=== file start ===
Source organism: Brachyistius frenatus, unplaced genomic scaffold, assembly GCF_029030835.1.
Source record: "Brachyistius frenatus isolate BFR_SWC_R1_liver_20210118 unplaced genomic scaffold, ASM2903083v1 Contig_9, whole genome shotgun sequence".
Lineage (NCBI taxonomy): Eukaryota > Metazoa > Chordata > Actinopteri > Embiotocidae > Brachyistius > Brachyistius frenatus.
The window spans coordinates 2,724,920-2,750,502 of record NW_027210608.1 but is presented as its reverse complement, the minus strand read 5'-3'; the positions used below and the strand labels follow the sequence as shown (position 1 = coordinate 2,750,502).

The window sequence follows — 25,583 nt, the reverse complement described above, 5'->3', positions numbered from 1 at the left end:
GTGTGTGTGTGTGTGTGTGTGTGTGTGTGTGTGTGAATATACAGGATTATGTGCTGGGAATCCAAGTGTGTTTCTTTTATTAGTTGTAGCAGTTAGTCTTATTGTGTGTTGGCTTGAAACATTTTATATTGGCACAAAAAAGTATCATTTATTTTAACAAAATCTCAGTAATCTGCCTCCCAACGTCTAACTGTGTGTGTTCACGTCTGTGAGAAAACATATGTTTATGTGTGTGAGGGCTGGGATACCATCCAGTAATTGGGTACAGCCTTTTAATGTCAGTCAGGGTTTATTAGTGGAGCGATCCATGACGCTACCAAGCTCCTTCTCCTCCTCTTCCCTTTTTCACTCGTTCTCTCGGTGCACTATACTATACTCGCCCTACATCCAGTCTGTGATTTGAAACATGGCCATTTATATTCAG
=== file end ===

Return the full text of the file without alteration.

Source organism: Brachyistius frenatus, unplaced genomic scaffold, assembly GCF_029030835.1.
Source record: "Brachyistius frenatus isolate BFR_SWC_R1_liver_20210118 unplaced genomic scaffold, ASM2903083v1 Contig_9, whole genome shotgun sequence".
Lineage (NCBI taxonomy): Eukaryota > Metazoa > Chordata > Actinopteri > Embiotocidae > Brachyistius > Brachyistius frenatus.
The window spans coordinates 2,724,920-2,750,502 of record NW_027210608.1 but is presented as its reverse complement, the minus strand read 5'-3'; the positions used below and the strand labels follow the sequence as shown (position 1 = coordinate 2,750,502).

The window sequence follows — 25,583 nt, the reverse complement described above, 5'->3', positions numbered from 1 at the left end:
GTGTGTGTGTGTGTGTGTGTGTGTGTGTGTGTGTGAATATACAGGATTATGTGCTGGGAATCCAAGTGTGTTTCTTTTATTAGTTGTAGCAGTTAGTCTTATTGTGTGTTGGCTTGAAACATTTTATATTGGCACAAAAAAGTATCATTTATTTTAACAAAATCTCAGTAATCTGCCTCCCAACGTCTAACTGTGTGTGTTCACGTCTGTGAGAAAACATATGTTTATGTGTGTGAGGGCTGGGATACCATCCAGTAATTGGGTACAGCCTTTTAATGTCAGTCAGGGTTTATTAGTGGAGCGATCCATGACGCTACCAAGCTCCTTCTCCTCCTCTTCCCTTTTTCACTCGTTCTCTCGGTGCACTATACTATACTCGCCCTACATCCAGTCTGTGATTTGAAACATGGCCATTTATATTCAG